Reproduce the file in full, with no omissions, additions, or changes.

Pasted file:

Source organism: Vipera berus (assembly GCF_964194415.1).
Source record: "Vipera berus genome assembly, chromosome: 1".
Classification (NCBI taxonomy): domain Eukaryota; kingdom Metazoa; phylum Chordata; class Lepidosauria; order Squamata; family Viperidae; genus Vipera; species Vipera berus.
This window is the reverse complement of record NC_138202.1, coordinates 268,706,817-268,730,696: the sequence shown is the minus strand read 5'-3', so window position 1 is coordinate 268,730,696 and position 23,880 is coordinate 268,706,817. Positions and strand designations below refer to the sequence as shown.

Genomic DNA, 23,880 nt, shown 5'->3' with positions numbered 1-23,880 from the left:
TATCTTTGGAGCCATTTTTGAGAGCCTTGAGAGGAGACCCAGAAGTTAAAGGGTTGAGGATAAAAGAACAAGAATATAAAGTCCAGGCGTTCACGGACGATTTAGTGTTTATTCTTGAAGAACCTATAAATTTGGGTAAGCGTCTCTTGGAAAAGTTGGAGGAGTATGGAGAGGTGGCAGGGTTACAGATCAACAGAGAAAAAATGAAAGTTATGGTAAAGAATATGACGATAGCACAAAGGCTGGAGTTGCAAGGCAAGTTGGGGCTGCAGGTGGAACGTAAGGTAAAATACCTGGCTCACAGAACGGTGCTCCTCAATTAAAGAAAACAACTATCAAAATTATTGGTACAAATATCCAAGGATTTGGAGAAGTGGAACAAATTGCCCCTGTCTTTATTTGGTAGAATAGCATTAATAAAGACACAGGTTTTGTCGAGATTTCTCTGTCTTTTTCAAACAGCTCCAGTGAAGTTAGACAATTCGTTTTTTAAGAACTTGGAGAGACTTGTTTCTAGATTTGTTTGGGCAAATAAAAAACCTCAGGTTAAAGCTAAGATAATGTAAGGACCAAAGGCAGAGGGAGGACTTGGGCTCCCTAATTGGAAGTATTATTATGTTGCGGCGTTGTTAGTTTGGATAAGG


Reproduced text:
Source organism: Vipera berus (assembly GCF_964194415.1).
Source record: "Vipera berus genome assembly, chromosome: 1".
Classification (NCBI taxonomy): domain Eukaryota; kingdom Metazoa; phylum Chordata; class Lepidosauria; order Squamata; family Viperidae; genus Vipera; species Vipera berus.
This window is the reverse complement of record NC_138202.1, coordinates 268,706,817-268,730,696: the sequence shown is the minus strand read 5'-3', so window position 1 is coordinate 268,730,696 and position 23,880 is coordinate 268,706,817. Positions and strand designations below refer to the sequence as shown.

Genomic DNA, 23,880 nt, shown 5'->3' with positions numbered 1-23,880 from the left:
TATCTTTGGAGCCATTTTTGAGAGCCTTGAGAGGAGACCCAGAAGTTAAAGGGTTGAGGATAAAAGAACAAGAATATAAAGTCCAGGCGTTCACGGACGATTTAGTGTTTATTCTTGAAGAACCTATAAATTTGGGTAAGCGTCTCTTGGAAAAGTTGGAGGAGTATGGAGAGGTGGCAGGGTTACAGATCAACAGAGAAAAAATGAAAGTTATGGTAAAGAATATGACGATAGCACAAAGGCTGGAGTTGCAAGGCAAGTTGGGGCTGCAGGTGGAACGTAAGGTAAAATACCTGGCTCACAGAACGGTGCTCCTCAATTAAAGAAAACAACTATCAAAATTATTGGTACAAATATCCAAGGATTTGGAGAAGTGGAACAAATTGCCCCTGTCTTTATTTGGTAGAATAGCATTAATAAAGACACAGGTTTTGTCGAGATTTCTCTGTCTTTTTCAAACAGCTCCAGTGAAGTTAGACAATTCGTTTTTTAAGAACTTGGAGAGACTTGTTTCTAGATTTGTTTGGGCAAATAAAAAACCTCAGGTTAAAGCTAAGATAATGTAAGGACCAAAGGCAGAGGGAGGACTTGGGCTCCCTAATTGGAAGTATTATTATGTTGCGGCGTTGTTAGTTTGGATAAGG